I’ve spoken to them in depth about the country and it’s clear the situation is extremely complicated and very challenging, to say the least.

Companies have no doubt made mistakes, sometimes serious ones. Meanwhile NGOs have not always been terribly well co-ordinated either. I was told by one expert there are more than 400 of them in the country.

I won’t comment on the Global Witness / Golden Veroleum spat here. I’ve not been there, I don’t know enough about the case.

What’s interesting to me is the language used, and what the argument represents.

With regard to language, there are lots of emotive terms used, and in some cases, broad brush wording by Global Witness. The BBC picked up on this in interviews today.

There are also lots of clear denials, a substantive and fast response, and some clearly laid out justifications of existence by the company.

Golden Veroleum talk about jobs, about economic development and long term investment, alongside how they behave every day. As they should.

The language used, and the case in general, represents an ethical business dance as old as trade itself.

The 1790s Blood Sugar campaign may be one of the earliest examples of campaigners taking on companies over impacts halfway around the world. Back then of course, it was a lot simpler. A lot more black and white, if you’ll excuse the term, used in its sense of stark contrasts rather than race.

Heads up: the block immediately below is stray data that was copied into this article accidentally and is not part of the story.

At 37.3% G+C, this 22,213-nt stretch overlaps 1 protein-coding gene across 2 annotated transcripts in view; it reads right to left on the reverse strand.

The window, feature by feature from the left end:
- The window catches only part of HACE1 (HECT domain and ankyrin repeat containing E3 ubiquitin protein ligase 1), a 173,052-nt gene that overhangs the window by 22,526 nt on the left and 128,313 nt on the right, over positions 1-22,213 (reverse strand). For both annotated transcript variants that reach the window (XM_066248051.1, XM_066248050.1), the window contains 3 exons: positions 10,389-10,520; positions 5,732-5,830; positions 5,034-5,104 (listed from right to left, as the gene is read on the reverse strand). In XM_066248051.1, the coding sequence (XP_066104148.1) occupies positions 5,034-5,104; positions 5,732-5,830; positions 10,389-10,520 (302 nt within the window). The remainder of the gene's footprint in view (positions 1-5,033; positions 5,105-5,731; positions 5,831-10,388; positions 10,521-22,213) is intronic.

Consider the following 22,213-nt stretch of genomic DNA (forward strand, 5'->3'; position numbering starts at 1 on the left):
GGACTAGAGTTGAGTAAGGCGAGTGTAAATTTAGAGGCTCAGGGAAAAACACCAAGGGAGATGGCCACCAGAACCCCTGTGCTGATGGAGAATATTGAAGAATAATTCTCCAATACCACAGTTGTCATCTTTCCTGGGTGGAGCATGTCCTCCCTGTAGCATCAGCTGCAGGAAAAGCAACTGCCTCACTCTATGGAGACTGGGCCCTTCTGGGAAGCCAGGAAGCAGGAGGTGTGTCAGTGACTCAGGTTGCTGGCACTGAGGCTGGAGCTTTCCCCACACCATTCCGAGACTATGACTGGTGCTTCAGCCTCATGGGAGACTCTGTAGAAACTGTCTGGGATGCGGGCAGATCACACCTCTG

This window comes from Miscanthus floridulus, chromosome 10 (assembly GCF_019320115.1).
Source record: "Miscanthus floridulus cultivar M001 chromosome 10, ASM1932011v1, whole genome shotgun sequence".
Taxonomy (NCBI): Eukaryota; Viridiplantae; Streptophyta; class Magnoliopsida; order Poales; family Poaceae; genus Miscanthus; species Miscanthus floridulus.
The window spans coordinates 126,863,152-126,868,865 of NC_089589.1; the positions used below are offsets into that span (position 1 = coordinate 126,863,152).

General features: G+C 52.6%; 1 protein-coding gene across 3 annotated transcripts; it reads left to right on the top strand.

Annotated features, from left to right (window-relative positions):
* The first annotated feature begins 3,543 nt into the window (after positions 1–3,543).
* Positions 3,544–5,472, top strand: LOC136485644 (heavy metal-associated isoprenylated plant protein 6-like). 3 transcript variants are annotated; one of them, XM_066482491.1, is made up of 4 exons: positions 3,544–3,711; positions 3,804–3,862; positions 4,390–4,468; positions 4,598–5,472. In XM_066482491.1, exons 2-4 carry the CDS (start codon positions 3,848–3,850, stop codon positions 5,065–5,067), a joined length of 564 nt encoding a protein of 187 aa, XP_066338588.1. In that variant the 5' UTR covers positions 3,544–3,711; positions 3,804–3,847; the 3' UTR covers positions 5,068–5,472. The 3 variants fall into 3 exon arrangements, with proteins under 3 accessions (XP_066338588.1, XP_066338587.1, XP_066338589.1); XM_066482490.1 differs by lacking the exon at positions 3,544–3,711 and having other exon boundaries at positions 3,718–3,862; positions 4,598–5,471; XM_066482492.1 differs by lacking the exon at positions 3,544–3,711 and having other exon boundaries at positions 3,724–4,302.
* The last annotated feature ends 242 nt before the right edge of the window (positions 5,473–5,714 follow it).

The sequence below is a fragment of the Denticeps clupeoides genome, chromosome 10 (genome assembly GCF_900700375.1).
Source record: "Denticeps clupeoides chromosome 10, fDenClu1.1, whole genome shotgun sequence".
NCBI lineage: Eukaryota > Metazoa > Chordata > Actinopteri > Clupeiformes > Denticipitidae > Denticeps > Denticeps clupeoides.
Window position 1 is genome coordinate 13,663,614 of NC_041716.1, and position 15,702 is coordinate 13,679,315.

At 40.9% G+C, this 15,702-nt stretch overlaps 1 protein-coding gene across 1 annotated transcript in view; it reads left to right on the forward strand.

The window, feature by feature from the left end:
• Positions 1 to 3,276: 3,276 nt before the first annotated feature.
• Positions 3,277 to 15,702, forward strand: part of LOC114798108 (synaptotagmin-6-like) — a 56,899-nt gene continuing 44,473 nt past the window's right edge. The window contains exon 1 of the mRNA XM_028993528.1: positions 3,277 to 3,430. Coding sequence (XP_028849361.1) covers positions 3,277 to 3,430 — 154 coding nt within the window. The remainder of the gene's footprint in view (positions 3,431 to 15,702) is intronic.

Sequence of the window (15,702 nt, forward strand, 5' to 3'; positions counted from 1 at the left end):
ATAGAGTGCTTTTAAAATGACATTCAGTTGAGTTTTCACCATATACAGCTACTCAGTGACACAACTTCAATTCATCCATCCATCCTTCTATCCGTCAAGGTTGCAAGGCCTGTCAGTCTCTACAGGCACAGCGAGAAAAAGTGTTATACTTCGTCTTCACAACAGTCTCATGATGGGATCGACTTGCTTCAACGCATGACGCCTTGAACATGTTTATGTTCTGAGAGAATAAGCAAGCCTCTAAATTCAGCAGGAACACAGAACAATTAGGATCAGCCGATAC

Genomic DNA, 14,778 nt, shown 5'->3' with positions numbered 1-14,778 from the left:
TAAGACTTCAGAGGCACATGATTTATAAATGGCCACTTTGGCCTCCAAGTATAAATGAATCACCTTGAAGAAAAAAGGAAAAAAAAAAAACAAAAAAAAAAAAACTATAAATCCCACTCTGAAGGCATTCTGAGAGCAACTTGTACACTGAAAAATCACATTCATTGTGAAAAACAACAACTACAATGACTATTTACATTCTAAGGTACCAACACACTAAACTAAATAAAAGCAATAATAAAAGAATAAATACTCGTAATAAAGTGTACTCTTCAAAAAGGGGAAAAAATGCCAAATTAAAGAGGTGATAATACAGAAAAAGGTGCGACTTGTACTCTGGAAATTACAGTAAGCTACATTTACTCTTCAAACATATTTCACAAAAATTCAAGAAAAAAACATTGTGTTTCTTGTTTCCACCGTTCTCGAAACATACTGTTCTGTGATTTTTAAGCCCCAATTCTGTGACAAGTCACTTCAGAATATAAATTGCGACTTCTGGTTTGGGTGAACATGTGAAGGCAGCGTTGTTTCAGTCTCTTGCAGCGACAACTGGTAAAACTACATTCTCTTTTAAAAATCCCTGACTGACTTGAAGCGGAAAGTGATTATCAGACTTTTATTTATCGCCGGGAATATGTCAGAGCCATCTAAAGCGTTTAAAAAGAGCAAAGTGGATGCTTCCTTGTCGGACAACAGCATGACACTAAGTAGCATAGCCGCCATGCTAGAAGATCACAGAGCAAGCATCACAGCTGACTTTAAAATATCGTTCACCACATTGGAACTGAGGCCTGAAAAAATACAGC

What’s new now of course, is that there is more awareness of what happens around the world. There are more people who care, and there are more opportunities to communicate, and do so instantly. This we know, ad infinitum.

Which brings me to my point.

It’s this: Companies, no matter the veracity of particular cases and allegations, are going to have to work a lot harder in future to demonstrate that they add value. I’ve blogged on this many times before.

We’ve seen companies dip their toes in the waters of producing national impact reports, and/or sectoral or issue based reports on impact in the last decade or so. These are alongside their sustainability reporting.

These have been useful exercises, but what was clear from our recent conference of leading companies, NGOs, academics and investors (some findings here) is just how much more there is to do here.

In the modern sense the area is not yet even a teenager, if we apply human years.

Added to that, social science and economic methodologies are often either too broad in the latter case, or too theoretical in the former.